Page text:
Severe Combined Immunodeficiency by: Jack Walsh

Severe combine Immunodeficiency(SDIC) is an x-linked disease in which the cell's that are involved in immune responses and therefore the immune system itself fail to operate properly. The disease is contracted at birth and is the most serious immunodeficiency disorder among humans. Children that are born with the disease are subject to repetitive severe infections, retarded growth, and even early death.

This chart diagrams the difference between a normal person's immune system and someone with SCID.

Gene Mutation

Mutations in the IL2RG gene are the cause for SDIC because it is vital in making the protein that produces lymphocytes. These defend the body against possible detrimental invasions such as viruses and infections.

Protein Produced

There is actually not a protein that is produced that causes SDIC but it is the lack of a protein that causes a deficiency of lymphocytes in the blood stream.

Discovery of SDIC

The disease was discovered in the 1950's in Switzerland and was the first immunodeficiency disorder that was discovered. This is likely so because of the severity of SDIC.

Incidence Rate

Although the incidence rate of SDIC is thought to be 1 in 100,000 births in the U.S. and around 1 in 50,000 throughout the world, scientists are still uncertain of these numbers. If the disease is left untreated the child will usually die within a year as a result of persistent infections.

Symptoms of SDIC

Although there can be many signs that a patient has SDIC the most common are frequent infections such as mouth infections, ear infections, pulmonary infections including pneumonia and pneumocystis. In addition to this, the child would begin to lose weight and become very weak, and usually dies of an opportunist infection that takes advantage of the weakened state of the child.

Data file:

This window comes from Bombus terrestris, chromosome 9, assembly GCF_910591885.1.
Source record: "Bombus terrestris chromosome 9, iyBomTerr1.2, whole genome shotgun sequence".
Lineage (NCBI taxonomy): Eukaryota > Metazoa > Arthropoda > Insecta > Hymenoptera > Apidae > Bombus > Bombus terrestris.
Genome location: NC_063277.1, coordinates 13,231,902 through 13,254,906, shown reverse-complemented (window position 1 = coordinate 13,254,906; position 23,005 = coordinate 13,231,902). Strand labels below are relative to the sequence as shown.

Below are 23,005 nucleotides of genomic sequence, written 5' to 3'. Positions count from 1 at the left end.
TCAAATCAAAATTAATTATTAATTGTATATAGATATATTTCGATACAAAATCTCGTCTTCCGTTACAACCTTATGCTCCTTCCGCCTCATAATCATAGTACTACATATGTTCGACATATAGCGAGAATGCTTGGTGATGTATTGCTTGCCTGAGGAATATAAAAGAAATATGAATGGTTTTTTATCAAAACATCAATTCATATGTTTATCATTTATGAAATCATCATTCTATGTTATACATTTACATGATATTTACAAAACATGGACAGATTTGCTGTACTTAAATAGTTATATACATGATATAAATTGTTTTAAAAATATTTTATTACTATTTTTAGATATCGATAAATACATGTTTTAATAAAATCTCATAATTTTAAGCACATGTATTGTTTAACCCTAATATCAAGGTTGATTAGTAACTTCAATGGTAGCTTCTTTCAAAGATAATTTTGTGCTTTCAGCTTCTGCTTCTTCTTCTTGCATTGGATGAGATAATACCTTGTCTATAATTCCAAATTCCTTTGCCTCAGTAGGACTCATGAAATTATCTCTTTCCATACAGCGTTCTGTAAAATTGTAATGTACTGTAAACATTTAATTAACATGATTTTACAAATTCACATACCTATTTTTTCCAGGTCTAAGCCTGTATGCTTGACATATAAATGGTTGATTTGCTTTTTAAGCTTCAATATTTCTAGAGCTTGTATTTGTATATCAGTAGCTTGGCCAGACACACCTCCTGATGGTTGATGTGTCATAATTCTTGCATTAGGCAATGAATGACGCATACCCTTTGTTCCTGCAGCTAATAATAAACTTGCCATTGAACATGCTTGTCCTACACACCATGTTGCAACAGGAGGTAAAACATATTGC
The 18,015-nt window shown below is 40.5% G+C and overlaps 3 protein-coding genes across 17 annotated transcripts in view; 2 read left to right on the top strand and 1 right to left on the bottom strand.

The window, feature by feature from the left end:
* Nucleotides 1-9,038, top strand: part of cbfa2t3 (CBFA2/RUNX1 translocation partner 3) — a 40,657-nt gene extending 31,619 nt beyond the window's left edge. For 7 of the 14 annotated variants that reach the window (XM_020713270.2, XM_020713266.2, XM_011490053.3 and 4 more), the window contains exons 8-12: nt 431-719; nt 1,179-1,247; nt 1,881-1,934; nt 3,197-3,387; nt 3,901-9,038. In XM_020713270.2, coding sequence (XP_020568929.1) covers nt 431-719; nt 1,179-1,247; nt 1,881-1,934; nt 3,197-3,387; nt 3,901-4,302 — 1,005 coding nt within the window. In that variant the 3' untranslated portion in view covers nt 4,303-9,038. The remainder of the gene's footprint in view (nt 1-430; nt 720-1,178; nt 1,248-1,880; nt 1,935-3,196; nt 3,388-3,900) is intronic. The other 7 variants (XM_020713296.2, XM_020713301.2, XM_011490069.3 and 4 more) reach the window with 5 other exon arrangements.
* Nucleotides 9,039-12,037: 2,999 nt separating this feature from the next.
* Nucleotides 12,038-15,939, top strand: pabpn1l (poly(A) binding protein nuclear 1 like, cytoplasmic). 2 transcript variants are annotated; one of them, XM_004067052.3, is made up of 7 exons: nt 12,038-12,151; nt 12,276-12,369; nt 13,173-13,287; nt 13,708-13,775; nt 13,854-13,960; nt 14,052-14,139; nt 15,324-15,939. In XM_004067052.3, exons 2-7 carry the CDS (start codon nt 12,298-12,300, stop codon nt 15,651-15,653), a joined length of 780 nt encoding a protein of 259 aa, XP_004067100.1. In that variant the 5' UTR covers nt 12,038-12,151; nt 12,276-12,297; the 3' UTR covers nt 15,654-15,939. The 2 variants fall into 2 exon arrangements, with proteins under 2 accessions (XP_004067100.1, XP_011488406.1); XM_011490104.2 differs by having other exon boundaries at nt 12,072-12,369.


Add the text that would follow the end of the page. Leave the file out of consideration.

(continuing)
This type of immunodeficiency can be diagnosed by typing the patient's T and B cell's from their blood. Using enzyme labeled antibodies, samples of T cells can be tested; B cells can be tested by using immunoflurescence tests for unique proteins in the blood.

These charts show the difference between the normal counts of T-cells and lymphocytes vs the amount found in a patient with SDIC.


Patients that have SDIC can use antibiotics and immune serum to prevent certain infections but this would not actually cure the disease. Bone marrow transplants within three months of birth have performed with high levels of success. This treatment is regarded as one of the few effective standard treatments for SDIC.

This diagram demonstrates how a bone marrow transplant would take place.


If left untreated, the patient would usually die from SDIC within 2 years of birth from persistent infection. The patient could either undergo a bone marrow transplant but the would most likely have to take antibiotics to help boost the strength of their immune system. These would be taken periodically but would not occupy a lot of time.

Genetic Inheritance

The genetic pattern of inheritance is autosomal recessive, about 40% of SDIC cases are inherited from the patients parents.

Current Research

Originally started in 1990, gene therapy is a treatment that is currently in the experimental stages. The first experiments with peripheral T cells were immediately stopped when patients started to develop leukemia when gene carrying retroviruses were inserted near an oncogene. There have been other experiments done and gene therapy has restored the immune systems of several children, but widespread success has yet to occur.


"Severe combined immunodeficiency." World of Health, Gale, 2007. Student Resources in Context, Accessed 5 Feb. 2017.

Cavazzana-Calvo, Marina, et al. "Gene Therapy of Human Severe Combined Immunodeficiency (SCID)-X1 Disease." Science, vol. 228, no. 5546, 28 Apr. 2000, pp. 669-72. Science, vol. 228, no. 5546, 28 Apr. 2000, pp. 228-5546, Accessed 1 Feb. 2017. Abstract.

"X-linked SCID." Genetics Home Reference, U.S. National Library of Medecine, Apr. 2016, Accessed 5 Feb. 2017.

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